When an individual cannot make important decisions for himself or herself, a judge appoints someone called the conservator or guardian to make decisions. The conservator has the legal backing of the court in all decisions, including finances, medical and personal care.
A new study led by researchers at the Johns Hopkins Bloomberg School of Public Health and the Federal Reserve Board of Governors found that Medicare beneficiaries who go on to be diagnosed with dementia are more likely to miss payments on bills, as early as six years before a clinical diagnosis.
A company has started selling the first blood test to help diagnose Alzheimer’s disease, a leap for the field that could make it much easier for people to learn whether they have dementia. It also raises concern about the accuracy and impact of such life-altering news.
If you are the parent of a person with special needs, you are well aware that the role you play is very different than it may be for other children. Properly planning to meet their financial needs, both in the immediate and long term, is a critical part of supporting your child. This support must often continue well past the typical age of adulthood, which means parents need to put in place financial tools to care for their children, in the event of the parents’ death.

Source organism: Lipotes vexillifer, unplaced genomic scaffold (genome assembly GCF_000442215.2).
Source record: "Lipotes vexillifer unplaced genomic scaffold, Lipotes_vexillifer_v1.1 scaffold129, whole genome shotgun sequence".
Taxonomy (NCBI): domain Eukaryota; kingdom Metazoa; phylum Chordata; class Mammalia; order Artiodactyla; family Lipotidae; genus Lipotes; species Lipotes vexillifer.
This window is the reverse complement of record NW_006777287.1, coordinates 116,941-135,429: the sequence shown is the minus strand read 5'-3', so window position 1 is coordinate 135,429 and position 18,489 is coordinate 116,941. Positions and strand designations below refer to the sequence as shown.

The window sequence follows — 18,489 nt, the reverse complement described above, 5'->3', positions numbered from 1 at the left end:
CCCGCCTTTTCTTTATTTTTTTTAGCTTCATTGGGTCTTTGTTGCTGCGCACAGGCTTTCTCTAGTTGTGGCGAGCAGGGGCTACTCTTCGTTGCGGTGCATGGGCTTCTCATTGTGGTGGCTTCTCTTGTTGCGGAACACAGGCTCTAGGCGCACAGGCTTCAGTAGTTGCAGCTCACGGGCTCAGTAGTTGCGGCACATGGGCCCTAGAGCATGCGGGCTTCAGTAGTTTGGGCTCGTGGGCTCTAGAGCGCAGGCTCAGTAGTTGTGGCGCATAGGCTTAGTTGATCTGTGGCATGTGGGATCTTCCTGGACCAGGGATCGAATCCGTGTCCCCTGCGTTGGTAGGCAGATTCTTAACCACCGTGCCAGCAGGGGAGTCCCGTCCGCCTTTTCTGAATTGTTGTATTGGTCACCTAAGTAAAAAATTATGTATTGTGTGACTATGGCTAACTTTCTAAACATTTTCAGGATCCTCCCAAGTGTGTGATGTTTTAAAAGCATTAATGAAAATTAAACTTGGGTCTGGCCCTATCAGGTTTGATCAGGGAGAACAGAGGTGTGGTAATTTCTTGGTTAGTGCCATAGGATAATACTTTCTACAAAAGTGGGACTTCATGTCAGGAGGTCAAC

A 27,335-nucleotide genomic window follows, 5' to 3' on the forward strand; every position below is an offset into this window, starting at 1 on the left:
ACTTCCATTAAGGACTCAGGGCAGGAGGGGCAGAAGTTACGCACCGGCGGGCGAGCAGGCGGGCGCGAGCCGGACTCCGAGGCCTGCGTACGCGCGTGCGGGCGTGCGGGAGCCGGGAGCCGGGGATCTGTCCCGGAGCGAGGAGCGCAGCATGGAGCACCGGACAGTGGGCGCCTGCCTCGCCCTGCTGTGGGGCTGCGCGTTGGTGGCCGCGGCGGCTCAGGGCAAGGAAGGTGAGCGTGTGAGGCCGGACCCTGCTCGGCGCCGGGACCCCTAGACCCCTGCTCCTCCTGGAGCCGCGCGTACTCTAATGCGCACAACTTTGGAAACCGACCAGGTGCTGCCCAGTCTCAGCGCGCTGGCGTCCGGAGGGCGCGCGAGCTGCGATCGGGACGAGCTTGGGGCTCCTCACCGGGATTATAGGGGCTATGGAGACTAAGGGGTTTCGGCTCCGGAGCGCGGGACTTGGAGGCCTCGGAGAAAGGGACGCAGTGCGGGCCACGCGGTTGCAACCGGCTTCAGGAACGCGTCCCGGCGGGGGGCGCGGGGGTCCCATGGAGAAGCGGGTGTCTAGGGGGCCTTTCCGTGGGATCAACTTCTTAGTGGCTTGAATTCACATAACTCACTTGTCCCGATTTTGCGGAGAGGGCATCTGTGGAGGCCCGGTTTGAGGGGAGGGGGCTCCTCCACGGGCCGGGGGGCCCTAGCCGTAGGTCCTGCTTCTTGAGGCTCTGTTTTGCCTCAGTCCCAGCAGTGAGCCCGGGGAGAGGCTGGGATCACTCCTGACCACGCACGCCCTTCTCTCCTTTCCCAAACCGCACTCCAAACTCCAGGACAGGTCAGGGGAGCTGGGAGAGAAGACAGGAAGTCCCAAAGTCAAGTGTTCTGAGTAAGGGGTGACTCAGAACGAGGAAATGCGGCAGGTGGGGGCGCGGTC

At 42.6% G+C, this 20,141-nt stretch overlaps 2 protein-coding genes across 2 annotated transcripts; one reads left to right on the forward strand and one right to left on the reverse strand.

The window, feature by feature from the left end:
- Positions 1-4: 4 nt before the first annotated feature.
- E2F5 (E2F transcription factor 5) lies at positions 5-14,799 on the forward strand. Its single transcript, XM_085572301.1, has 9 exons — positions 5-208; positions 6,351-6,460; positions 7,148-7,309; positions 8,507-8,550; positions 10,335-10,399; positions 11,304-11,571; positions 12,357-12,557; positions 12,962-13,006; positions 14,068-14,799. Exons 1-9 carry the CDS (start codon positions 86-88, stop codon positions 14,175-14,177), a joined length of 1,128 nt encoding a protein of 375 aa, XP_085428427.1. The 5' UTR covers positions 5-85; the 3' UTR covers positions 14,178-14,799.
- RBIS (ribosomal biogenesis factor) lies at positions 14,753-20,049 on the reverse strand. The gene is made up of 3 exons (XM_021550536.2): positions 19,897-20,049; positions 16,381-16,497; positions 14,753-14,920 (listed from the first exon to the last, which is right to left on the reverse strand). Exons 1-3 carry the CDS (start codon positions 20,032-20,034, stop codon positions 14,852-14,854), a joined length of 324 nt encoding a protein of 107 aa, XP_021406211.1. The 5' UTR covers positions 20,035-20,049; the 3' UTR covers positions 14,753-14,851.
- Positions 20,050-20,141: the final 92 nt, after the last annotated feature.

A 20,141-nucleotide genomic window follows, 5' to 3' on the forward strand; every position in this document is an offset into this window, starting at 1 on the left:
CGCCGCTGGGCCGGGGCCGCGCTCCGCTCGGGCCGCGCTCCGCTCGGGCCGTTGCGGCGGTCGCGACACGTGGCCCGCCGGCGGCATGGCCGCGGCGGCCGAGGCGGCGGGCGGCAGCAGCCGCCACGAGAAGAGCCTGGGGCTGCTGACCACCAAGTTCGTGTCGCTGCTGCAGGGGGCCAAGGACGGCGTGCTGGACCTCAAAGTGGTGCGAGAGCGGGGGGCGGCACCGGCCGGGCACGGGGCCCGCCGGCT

It is estimated that by 2040, the number of Americans living with Alzheimer’s, dementia or other cognitive disorders is expected to double to close to 12 million due to the aging population, according to a recent study by RBC Wealth Management and Aon.
Covid-19 or Coronavirus has created health worries and fear for everyone. For those with underlying health issues, which include multiple sclerosis, Parkinson’s disease, Alzheimer’s disease, or other brain diseases, those concerns are even more pronounced.
There are still certain people who do get early-onset Alzheimer’s disease. In the U.S., about 200,000 people have it. How can you tell if your loved one is among them? There can be surprising symptoms that warn of its development — and they don’t all involve memory problems.
There are few challenges more emotional and difficult than caring for an aging loved one who has dementia. In addition to the normal challenges of aging, elders who suffer from dementia can experience dramatic temperament changes and require more attentive care. As the condition progresses, wandering becomes a risk and around-the-clock care may be needed.